Remember your Creator

Remember your Creator in the days of your youth, before the days of trouble come…(Eccl. 12:1)

A call to young people to think of God, and mind their duty to him, when they are young. Matthew Henry states “Begin in the beginning of thy days to remember him from whom thou hadst thy being, and go on according to that good beginning. Call him to mind when thou art young, and keep him in mind throughout all the days of thy youth, and never forget him. Guard thus against the temptations of youth, and thus improve the advantages of it.”

“Remember your creator” can mean many different things. It could be by praying, by thinking, by speech, by service, or by work. A wise person will always remember God first. Lift up your heart at all times and say to Him, “I thank you Lord for these blessings and graces that you have given me.” To “remember” also means that you see that it is God’s Hand that is working with you, for God is the One who supports you throughout all your endeavors.

“The days of your youth,” can be some of the best days of your life, and it is not so much about a specific age, but it is a state that a person can experience during any stage in their life, which is characterized by energy, vitality, freedom, and dreams. It is essential for us to remember our Lord in our youth, before we get old and “days of trouble come.” The days of trouble mean the days when a person becomes too busy or when a person is too worried, too ill, or lacks physical energy.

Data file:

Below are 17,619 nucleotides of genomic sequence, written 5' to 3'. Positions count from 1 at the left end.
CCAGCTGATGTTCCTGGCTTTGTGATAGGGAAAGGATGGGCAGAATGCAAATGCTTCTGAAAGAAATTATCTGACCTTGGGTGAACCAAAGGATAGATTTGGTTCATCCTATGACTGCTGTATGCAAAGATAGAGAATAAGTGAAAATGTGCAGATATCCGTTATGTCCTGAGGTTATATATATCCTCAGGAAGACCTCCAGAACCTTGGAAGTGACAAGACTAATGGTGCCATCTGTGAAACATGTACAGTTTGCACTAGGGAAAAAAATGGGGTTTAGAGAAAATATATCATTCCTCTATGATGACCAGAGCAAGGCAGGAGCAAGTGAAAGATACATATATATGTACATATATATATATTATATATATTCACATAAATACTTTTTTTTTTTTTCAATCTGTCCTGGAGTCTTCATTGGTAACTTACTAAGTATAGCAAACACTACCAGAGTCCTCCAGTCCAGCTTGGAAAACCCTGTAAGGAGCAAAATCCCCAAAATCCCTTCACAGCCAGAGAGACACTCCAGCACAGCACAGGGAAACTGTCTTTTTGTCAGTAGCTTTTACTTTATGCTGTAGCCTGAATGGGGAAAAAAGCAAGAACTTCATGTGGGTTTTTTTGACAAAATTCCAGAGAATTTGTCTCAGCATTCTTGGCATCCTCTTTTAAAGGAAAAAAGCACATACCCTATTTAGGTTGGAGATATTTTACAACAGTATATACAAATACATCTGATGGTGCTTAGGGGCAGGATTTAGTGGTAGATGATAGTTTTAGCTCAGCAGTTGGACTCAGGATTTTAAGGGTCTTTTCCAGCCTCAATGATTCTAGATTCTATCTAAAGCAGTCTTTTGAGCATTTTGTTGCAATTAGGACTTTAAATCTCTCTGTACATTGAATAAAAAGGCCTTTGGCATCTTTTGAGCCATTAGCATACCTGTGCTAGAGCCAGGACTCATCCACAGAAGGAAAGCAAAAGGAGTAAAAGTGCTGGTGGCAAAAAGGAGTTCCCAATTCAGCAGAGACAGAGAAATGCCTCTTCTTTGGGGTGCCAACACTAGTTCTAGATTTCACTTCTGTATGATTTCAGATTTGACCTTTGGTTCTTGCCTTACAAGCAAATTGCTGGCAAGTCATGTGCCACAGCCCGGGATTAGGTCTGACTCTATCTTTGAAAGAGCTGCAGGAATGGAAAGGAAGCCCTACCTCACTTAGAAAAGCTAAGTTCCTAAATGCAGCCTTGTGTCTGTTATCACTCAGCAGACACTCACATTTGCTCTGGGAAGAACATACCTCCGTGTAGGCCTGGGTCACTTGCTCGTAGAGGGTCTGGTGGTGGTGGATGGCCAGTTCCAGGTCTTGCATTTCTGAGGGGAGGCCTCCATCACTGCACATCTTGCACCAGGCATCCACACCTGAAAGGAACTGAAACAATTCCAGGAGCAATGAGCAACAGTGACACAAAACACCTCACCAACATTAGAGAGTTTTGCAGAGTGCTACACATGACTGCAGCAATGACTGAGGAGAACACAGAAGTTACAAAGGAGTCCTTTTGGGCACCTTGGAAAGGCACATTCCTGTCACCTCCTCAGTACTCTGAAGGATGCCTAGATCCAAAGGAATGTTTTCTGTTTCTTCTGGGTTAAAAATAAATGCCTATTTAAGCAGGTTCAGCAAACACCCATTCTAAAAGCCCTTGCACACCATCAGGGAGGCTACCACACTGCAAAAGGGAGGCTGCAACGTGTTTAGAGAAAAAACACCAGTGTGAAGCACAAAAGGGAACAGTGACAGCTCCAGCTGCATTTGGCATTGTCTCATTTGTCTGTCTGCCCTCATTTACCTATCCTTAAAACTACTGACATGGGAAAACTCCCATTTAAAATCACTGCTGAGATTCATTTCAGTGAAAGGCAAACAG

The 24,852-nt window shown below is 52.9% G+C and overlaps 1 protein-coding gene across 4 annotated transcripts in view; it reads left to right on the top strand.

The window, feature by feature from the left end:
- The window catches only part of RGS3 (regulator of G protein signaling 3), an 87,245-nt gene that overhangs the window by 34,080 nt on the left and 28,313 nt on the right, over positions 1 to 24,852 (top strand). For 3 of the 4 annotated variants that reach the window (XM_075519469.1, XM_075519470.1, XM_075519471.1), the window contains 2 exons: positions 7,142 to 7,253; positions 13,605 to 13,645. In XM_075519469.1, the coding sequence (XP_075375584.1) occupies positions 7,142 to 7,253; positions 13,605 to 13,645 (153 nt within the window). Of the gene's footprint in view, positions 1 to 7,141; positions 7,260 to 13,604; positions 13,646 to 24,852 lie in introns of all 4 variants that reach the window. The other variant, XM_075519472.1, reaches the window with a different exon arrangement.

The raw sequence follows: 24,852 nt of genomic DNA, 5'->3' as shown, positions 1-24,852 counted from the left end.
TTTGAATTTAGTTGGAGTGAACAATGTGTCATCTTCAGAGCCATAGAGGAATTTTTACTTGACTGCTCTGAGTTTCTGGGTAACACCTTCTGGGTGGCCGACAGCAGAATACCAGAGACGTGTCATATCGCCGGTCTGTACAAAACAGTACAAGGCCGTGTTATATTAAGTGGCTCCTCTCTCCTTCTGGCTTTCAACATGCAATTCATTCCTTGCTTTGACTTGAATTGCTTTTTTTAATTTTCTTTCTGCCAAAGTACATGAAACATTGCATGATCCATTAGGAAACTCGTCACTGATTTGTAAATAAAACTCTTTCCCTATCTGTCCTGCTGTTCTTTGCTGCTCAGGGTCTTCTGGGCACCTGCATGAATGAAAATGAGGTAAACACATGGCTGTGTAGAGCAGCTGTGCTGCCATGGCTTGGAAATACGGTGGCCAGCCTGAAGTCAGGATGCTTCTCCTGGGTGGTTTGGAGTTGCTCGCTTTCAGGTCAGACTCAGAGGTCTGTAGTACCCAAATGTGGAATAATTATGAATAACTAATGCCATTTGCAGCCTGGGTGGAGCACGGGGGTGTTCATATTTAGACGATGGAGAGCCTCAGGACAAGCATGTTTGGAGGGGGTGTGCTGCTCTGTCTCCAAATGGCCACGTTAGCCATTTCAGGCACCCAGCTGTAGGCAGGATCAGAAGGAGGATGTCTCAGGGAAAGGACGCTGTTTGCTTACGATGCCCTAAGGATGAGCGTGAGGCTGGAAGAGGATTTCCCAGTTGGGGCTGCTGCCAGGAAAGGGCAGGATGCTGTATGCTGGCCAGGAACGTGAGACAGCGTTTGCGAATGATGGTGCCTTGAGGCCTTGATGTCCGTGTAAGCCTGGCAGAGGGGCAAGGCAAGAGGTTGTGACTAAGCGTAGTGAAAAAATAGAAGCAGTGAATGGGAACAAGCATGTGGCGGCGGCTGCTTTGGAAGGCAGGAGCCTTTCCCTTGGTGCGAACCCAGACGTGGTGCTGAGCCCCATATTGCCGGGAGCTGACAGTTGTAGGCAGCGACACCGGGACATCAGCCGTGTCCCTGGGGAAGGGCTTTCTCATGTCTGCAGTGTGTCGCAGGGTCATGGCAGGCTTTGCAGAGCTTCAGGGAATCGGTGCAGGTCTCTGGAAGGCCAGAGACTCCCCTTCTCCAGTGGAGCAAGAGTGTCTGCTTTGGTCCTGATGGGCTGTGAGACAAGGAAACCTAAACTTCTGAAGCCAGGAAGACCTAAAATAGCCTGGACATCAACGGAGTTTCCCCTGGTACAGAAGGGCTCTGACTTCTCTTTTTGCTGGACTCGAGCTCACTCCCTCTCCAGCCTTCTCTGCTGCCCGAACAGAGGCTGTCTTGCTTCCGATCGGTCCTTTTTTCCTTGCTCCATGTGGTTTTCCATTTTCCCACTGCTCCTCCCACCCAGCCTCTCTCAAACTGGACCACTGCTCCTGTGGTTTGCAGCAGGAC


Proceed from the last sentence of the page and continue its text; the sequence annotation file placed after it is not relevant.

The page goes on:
We live in an age of rapidly growing technology and due to the abundance of devices we have and the means of modernity, a person forgets that they are human, and a creation of the Hand of God. We must always remember our Creator and His strong hand that supports us, and that we are human and we are here to serve the rest of humanity. The more loyal of a person you become and the more you remember your Creator, the more the Lord will glorify Himself with you and bless all your efforts.

– Summary and Excerpts from a sermon by Pope Tawadros II, his prayers be with us, and from Matthew Henry’s Commentary on Ecclesiastes 12. 

Leave a Reply

Fill in your details below or click an icon to log in: Logo

You are commenting using your account. Log Out /  Change )

Twitter picture

You are commenting using your Twitter account. Log Out /  Change )

Facebook photo

You are commenting using your Facebook account. Log Out /  Change )

Connecting to %s